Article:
In June 2012, the Association for Computing Machinery—a professional society of computer scientists, best known for hosting the prestigious ACM Turing Award, commonly referred to as the "Nobel Prize of Computer Science"—celebrated the 100th birthday of Alan Turing.
The event was attended by luminaries like, oh, in no particular order: Donald Knuth, Vint Cerf, Bob Kahn, Marvin Minsky, Judea Pearl, Ron Rivest, Adi Shamir, Leonard Adleman, and of extra relevance here; Ken Thompson, inventor of the UNIX operating system, co-inventor of the C programming language, and computer chess pioneer.
In all, some 33 Turing Award winners were scheduled to be in attendance. There were no parallel tracks or simultaneous panels going on.
So today, randomly watching one of the panel debates on Youtube, I was amazed by the amusing / horrifying example of failure of foresight and predictive accuracy, by these world leading computer scientists, regarding the advancement of the state of the art in artificial intelligence.
In this case the as it pertains to the ancient board game "go".
"When does a computer crack go?"
"And I will start by a 100 years, and then count down by ten year intervals."
And [by] 90 years? I count about 4% of the audience. (...)
Perhaps my internet searching skills are weak, but as best as I can tell, the incident has not been noted other than a few bemused Youtube comments in the video linked above.
Given ten options, ten buckets in which to place their bet, world-leading experts in computer science, as a group, managed to perform much worse than one would expect given their vast and wide-ranging expertise.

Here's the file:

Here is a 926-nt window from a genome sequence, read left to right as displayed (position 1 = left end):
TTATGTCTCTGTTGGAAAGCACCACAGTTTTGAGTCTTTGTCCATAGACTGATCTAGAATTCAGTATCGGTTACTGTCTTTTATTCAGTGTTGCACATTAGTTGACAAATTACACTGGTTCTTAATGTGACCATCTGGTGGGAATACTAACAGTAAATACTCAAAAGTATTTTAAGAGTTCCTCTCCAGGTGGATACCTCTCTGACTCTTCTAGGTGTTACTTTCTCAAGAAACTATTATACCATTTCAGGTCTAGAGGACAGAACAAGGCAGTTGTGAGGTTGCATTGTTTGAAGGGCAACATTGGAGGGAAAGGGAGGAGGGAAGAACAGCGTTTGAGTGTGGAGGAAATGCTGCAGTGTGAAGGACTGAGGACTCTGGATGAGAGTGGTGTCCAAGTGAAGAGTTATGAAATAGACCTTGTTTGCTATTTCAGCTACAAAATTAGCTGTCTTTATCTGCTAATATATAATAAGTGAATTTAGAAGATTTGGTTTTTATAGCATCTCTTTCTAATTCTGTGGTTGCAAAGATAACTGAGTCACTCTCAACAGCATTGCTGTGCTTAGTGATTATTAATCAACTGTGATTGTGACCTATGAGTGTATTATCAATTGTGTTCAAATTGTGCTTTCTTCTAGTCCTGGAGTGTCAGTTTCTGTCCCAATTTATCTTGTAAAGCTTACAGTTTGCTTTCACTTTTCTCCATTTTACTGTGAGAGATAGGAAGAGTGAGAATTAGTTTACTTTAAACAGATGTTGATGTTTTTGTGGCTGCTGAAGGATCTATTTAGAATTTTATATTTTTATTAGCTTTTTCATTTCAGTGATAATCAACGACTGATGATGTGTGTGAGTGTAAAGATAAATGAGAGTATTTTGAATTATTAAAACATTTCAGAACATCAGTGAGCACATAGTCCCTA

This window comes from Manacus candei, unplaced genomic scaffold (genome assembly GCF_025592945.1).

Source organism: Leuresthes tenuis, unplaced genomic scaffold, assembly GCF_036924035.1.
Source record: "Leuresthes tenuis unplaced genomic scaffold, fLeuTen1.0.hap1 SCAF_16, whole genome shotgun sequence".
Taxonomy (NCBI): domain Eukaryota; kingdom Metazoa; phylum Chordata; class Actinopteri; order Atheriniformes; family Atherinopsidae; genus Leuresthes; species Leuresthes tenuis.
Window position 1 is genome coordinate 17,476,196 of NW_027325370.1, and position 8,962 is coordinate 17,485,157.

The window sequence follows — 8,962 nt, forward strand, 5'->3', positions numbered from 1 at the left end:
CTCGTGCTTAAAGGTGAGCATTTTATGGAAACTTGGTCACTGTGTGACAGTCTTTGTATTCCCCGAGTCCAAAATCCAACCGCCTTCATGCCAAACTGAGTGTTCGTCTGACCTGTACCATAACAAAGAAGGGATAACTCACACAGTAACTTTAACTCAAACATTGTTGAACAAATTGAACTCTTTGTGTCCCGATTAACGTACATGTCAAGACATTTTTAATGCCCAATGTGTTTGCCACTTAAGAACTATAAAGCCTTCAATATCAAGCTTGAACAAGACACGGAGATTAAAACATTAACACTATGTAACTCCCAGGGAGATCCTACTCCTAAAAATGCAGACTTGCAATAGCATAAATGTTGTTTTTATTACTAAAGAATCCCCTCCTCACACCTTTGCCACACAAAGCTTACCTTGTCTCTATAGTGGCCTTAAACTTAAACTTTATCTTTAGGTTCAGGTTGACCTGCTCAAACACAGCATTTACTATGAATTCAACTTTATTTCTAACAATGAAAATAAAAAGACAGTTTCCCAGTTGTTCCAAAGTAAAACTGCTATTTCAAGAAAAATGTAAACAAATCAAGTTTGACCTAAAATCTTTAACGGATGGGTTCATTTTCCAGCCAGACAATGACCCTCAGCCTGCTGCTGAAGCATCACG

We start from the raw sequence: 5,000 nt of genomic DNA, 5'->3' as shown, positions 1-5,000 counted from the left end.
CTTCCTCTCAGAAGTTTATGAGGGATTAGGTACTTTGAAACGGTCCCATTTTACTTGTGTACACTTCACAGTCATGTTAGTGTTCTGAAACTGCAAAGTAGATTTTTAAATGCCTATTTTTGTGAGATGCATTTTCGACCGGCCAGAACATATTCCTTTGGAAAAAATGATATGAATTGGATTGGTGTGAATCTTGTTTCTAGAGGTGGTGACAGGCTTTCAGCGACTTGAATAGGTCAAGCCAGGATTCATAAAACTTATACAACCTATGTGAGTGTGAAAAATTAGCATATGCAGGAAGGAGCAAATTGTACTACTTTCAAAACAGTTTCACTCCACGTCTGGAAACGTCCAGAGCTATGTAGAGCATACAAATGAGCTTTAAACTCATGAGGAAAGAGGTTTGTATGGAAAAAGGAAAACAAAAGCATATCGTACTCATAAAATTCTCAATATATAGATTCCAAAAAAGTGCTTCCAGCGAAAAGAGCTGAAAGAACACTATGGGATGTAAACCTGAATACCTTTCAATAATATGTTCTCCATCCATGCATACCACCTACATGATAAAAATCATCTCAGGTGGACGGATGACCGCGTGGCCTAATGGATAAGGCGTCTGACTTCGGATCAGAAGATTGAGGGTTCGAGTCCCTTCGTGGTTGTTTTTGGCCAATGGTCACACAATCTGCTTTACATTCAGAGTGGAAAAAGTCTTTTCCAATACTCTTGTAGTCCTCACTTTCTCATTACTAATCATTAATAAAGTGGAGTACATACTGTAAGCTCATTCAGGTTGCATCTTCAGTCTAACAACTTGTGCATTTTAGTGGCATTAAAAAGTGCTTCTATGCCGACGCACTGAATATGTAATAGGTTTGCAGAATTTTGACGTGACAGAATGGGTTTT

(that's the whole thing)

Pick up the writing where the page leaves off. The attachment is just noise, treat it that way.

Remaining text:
Worse even, than one would expect of a group of complete ignorants.
Given ten options, one would expect one out of every ten to land on the right answer, if nobody knew anything and everyone made a blind guess.
Three years and three months later, three-time European champion Fan Hui, was defeated. Half a year after that, world champion Lee Sedol was defeated by AlphaGo.
Interestingly, Ken Thompson, to whom the query was first directed, starts his answer by sharing an experience, from a World Computer Chess Championship, around 1980. Participants were asked if and when computers would beat the world champion at the game of chess. And, he explains, everyone except him alone, had been exceedingly optimistic.
Thereby priming the audience in several ways for the informal poll which followed.
By demonstrating authority, by proving a track record of sorts, by providing an anchor of sorts, and by warning against optimism. (Thompson had predicted that computers would beat human champions at chess by 2011.)
"Most of the predictions were like next year or five years.
You know, way, way optimistic.
If you look at Moore's law, on computers, and you look at the increase in speed. Ah, with strength, with speed, on computer chess,
never is just, you know, you can't predict never.
You just can't predict never.
It had to happen."
Moderator: "Do you think go then, is in the targets, of computers?"
Ah no, I don't think go is in... Ahh... If I had to predict go, I'd predict way, way out.
And then, the audience was polled, by simple show of hands.
One member of the audience stood alone, red-faced, to laughter and ridicule from the most esteemed peers in his field.
One single member out of the whole audience got it right.
- MP4 Video and Panel description at ACM.org: https://dl.acm.org/citation.cfm?id=2322182
- Video by ACM on Youtube at: https://youtu.be/dsMKJKTOte0?t=54m
- ACM Turing Centenary celebration program:
- https://web.archive.org/web/20120617021752/http://turing100.acm.org:80/finalprogram/tcc final_program.pdf
- ACM Turing 100 website: http://turing100.acm.org/ (dead link)
- AlphaGo on Wikipedia: https://en.wikipedia.org/wiki/AlphaGo